Opera Neon has been designed from the ground up to focus on web content and provide a different way of browsing and consuming the web.
Despite the fact it’s a concept browser, Opera Neon is based on the existing Opera desktop engine, and so is a fully functional browser in its own right.
2016 saw Opera step up its game, introducing a raft of new features including native ad-blocker, built-in free VPN, battery saver, personal newsreader and video pop-up (this latter feature is present in Opera Neon too).
Fire up the browser, and you’re immediately presented with a streamlined start page, using your desktop background as its backdrop and providing both a series of shortcut icons and an omnibox supporting both direct web links and multiple search engines.
After typing your link or search terms a window-within-a-window pops up with the page’s contents displayed – you’ll also see an icon appear on the right representing that page’s tab. You can minimise to return to the start page to open more tabs.
Tabs aren’t static, but managed to ensure more frequently used tabs rise to the top of the list. Drag a tab on to the Start page to pin the website to it for easier access going forward.
Opera Neon also supports a split-screen view, allowing you to view two pages side-by-side by dragging a second tab on to the omnibar of an already open window – after a short pause, you’ll be prompted to place it to the left or right of that window.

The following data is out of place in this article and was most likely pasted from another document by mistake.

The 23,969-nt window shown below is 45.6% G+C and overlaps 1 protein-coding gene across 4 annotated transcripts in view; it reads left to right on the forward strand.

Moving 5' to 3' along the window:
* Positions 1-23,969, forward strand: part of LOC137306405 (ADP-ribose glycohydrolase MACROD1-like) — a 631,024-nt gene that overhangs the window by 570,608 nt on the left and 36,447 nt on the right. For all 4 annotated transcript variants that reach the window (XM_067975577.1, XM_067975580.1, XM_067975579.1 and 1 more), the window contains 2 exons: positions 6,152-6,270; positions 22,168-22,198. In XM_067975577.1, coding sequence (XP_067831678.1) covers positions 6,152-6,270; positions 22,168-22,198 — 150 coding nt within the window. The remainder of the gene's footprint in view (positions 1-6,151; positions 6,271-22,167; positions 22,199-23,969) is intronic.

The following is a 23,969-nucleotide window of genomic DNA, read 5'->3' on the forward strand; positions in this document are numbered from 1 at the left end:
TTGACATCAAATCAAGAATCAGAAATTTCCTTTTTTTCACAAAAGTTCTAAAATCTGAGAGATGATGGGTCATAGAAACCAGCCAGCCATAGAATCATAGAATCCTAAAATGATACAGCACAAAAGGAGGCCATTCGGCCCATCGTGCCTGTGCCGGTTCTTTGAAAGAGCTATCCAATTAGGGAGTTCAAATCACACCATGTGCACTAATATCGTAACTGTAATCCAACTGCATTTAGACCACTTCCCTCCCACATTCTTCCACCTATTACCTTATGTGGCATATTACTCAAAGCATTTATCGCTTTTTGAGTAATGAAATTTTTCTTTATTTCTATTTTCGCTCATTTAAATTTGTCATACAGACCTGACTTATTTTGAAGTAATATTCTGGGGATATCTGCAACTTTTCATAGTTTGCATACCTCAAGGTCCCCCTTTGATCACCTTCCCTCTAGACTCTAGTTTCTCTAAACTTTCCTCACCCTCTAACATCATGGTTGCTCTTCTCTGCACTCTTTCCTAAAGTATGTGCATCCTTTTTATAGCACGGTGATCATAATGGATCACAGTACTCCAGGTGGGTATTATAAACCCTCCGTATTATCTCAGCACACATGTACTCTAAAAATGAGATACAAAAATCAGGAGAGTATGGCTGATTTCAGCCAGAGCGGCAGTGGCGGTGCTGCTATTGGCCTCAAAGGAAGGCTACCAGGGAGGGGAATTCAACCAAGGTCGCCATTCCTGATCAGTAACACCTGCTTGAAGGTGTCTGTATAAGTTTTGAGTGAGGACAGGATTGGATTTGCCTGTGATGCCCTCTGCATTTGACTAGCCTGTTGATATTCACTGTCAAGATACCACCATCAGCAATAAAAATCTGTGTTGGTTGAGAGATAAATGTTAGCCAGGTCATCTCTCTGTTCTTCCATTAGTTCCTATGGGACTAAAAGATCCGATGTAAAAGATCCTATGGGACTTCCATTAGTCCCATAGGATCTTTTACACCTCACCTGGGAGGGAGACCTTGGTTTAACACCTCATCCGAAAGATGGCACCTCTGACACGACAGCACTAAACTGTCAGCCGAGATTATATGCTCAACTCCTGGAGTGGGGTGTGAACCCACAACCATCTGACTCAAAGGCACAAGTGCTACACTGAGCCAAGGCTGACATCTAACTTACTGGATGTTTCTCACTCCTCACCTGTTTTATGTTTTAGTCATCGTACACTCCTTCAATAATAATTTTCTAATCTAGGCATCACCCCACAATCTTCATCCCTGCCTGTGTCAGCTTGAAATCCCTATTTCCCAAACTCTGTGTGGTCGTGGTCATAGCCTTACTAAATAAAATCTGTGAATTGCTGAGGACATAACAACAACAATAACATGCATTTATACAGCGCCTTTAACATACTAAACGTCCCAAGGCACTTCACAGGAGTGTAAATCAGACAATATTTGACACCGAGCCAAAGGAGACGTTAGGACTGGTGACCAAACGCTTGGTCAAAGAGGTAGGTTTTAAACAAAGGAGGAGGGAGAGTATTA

The feature isn’t particularly innovative – rival browser Vivaldi, launched by Opera co-founder Jon S von Tetzhner, already offers a superior means of grouping and displaying multiple pages together, but perhaps this is an example of how Vivaldi’s emergence has played a role in pushing Opera in raising its game.
Opera Neon also provides a sidebar on the left that provides one-click shortcuts to a video player, image gallery, snapshot tool, and download manager. The video player pops out and allows you to watch video from a resizable always-on-top window while consuming content from other pages.
The browser is not designed to replace Opera, although it’s surprisingly polished and could easily be as a primary browser thanks to support for bookmarks, developer tools and other core features. Instead, expect to see some of its functionality transition across to Opera’s desktop line throughout 2017.
Opera Neon is available now as a free download for Windows and Mac.
This article originally appeared at softwarecrew.co.uk